Diffing the DSM

Is talk therapy on the “right side of history”?

Philip Dhingra
Published in
5 min readMay 8


DSM-5 stacked on top of DSM-IV-TR
Credit: F.RdeC, Wikimedia Commons

Imagine that it’s 1980, and you find out hysteria has been finally removed from the DSM (The Diagnostic Statistical Manual, i.e., the tome psychiatrists use to determine what is and isn’t a disorder). You high-five your friend and say, “At last, this sexist stigma has been banished from the psychiatric canon.” (“hysteria” comes from the Greek word “hystera” or uterus.) “Finally, therapy is out of the dark ages.”

Ten years later, in 1990, you find out that homosexuality has been removed from the ICD (The International Classification of Diseases, a tome maintained by the World Health Organization). You high-five your friend and say, “Finally, therapy is out of the dark ages.”

Ten years later, in 2000, some U.S. states legalize marijuana, and it occurs to you that attitudes around drugs have relaxed in recent years, a far cry from the days when “reefer madness” would land you a referral to a therapist. Once again, you celebrate, “Finally, therapy is out of the dark ages.”

If you saw a psychiatrist today, how would you know if you weren’t being explicitly or implicitly labeled with something that will become society’s next “hysteria”? Fortunately, the consequences of getting it wrong are a far cry from the early 1900s. (Look up the sad story of Rosemary Kennedy, JFK’s sister, who, if you read between the lines, was probably diagnosed with female “hysteria.”) But the safety issues are still real since most prescribed psychoactive drugs today, as well as modern electro-shock therapy, carry significant risks of suicide.

Unfortunately, this ironical process becomes less discernible the closer we get to the present. Furthermore, if norm violations are a big part of why people seek therapy in the first place (i.e., “not fitting in”), then not only are you possibly tripping over a blind spot, but also falling down a rabbit hole and breaking your back.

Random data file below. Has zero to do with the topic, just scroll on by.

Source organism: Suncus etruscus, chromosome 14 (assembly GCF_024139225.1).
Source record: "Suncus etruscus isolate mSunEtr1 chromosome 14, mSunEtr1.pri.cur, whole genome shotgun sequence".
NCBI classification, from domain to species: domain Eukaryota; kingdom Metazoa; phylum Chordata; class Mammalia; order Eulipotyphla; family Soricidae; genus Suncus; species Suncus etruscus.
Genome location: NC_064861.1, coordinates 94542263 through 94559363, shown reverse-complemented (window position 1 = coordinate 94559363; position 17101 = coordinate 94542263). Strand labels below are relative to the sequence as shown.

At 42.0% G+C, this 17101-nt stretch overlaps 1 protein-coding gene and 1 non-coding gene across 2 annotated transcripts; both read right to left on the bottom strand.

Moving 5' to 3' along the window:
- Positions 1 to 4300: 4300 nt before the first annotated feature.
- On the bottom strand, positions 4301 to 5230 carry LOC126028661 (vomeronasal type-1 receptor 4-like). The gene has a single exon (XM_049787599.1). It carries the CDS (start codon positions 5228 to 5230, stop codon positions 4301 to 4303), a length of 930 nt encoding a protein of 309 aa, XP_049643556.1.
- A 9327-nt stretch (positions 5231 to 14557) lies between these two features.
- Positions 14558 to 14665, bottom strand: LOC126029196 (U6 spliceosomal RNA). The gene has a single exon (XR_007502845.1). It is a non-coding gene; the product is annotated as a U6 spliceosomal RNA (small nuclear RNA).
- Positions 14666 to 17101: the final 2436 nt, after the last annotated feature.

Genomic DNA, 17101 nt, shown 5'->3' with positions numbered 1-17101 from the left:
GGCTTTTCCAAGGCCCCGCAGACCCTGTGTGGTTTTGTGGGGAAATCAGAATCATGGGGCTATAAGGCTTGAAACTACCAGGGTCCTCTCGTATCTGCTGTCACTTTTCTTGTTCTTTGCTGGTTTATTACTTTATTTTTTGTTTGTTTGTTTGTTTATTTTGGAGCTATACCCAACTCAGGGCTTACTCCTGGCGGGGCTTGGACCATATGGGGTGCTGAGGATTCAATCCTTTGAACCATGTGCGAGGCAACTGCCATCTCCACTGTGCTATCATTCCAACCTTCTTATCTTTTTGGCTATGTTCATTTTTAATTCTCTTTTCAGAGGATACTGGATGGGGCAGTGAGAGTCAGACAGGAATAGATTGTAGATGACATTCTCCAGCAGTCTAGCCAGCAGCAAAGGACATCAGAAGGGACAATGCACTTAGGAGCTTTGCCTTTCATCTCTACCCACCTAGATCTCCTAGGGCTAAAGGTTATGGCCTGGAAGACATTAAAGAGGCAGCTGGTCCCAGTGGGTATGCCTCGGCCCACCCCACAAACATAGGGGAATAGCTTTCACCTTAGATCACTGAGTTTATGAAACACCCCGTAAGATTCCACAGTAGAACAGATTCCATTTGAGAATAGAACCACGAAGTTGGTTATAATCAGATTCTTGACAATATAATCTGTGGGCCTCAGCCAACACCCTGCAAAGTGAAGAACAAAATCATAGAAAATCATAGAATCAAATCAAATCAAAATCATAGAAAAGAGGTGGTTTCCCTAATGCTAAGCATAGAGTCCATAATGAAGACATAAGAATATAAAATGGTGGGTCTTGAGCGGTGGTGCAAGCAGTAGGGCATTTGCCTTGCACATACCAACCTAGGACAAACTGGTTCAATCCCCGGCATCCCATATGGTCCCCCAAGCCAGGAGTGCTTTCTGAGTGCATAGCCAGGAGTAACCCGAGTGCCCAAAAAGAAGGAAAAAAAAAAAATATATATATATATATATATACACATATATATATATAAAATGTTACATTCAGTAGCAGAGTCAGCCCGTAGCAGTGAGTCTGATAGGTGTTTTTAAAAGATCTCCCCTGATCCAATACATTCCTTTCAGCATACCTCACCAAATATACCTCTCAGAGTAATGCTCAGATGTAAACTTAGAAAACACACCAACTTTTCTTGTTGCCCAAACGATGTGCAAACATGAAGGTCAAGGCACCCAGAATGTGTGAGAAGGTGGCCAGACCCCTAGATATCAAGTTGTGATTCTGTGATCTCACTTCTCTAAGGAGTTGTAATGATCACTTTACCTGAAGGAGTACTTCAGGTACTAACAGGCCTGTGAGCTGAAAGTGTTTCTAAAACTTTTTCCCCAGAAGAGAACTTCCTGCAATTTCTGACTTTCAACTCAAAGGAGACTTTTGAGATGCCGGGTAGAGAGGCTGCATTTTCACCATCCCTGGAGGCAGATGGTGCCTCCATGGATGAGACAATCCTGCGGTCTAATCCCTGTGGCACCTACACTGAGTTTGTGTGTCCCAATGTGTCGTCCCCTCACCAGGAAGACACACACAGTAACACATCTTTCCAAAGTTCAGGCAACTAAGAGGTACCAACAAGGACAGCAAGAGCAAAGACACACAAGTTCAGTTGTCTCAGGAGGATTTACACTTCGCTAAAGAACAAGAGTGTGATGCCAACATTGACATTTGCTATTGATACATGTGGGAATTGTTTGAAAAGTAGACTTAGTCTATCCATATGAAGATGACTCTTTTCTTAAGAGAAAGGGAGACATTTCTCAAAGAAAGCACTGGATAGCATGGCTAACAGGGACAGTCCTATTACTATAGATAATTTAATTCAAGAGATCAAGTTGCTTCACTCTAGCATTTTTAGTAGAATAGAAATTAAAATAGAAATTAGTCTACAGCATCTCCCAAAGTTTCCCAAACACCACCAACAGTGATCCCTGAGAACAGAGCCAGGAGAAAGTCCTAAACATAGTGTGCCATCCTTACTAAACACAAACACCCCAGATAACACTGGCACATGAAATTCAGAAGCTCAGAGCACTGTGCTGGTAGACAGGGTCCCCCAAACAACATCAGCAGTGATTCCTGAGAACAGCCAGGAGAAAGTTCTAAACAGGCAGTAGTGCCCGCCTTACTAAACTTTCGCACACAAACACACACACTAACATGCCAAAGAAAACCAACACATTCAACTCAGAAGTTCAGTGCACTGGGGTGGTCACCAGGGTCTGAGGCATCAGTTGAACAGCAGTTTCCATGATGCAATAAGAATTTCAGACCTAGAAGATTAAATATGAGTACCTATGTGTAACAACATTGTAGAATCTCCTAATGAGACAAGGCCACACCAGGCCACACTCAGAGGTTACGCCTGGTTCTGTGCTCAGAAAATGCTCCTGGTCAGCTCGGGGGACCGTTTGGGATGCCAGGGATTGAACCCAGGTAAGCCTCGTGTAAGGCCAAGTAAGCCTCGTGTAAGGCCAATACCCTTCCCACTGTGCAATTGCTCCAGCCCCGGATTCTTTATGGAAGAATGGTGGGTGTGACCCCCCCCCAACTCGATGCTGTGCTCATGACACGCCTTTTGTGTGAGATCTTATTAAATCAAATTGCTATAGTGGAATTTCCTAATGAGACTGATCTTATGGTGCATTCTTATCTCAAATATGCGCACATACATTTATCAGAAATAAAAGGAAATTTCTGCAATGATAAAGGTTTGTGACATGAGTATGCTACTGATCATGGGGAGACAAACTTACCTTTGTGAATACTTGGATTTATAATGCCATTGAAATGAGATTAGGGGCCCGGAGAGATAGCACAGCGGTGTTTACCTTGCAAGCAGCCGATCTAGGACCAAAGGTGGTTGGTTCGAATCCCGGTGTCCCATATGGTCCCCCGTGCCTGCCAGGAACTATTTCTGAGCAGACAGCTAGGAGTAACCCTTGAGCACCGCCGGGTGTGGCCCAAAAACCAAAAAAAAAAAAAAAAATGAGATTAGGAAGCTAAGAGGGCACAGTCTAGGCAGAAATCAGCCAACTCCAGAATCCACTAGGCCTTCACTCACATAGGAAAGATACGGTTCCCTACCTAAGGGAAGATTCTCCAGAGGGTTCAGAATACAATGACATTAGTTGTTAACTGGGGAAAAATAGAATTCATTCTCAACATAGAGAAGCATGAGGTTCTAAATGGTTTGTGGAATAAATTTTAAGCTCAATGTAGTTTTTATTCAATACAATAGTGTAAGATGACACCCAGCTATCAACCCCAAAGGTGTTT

I’ll note, though, that I’m an advocate of talk therapy. I wasn’t at first, but after some hard work, I found a therapist I love (I’ll share some best practices at the end). In the meantime, I cannot emphasize enough how irresponsibly society is navigating when it comes to mental health.

I initially started my inquiry by trying to “diff” the DSM, which is a programmer term for conducting a line-by-line comparison between revisions (the APA actually maintains a change summary). Instead, in just thirty minutes of online research, I discovered at least four areas that could become retroactive historical regrets:

Overdiagnosis of ADHD

The War on Boys came up in my search right away, but I discovered that the underlying issue, which is the overdiagnosis of ADHD, has been wrapped in culture war rhetoric. The subtitle of the book, after all, is “How Misguided Feminism Is Harming Our Young Men.” But, in flipping through the contents, I found the author’s tone more neutral. Something tells me that her publishers pushed for a politicized title and marketing campaign as a necessary evil to grab attention.


76% of therapists are women. Even suggesting that this is — or isn’t — an issue seems to ignite a culture war. But the problem cuts both ways. A common issue that men discuss in therapy is doubts about their sexuality. And a common issue that women discuss in therapy is domestic abuse. Having a female therapist address the former or a male therapist address the latter has inherent challenges, no how much value bracketing the therapist does.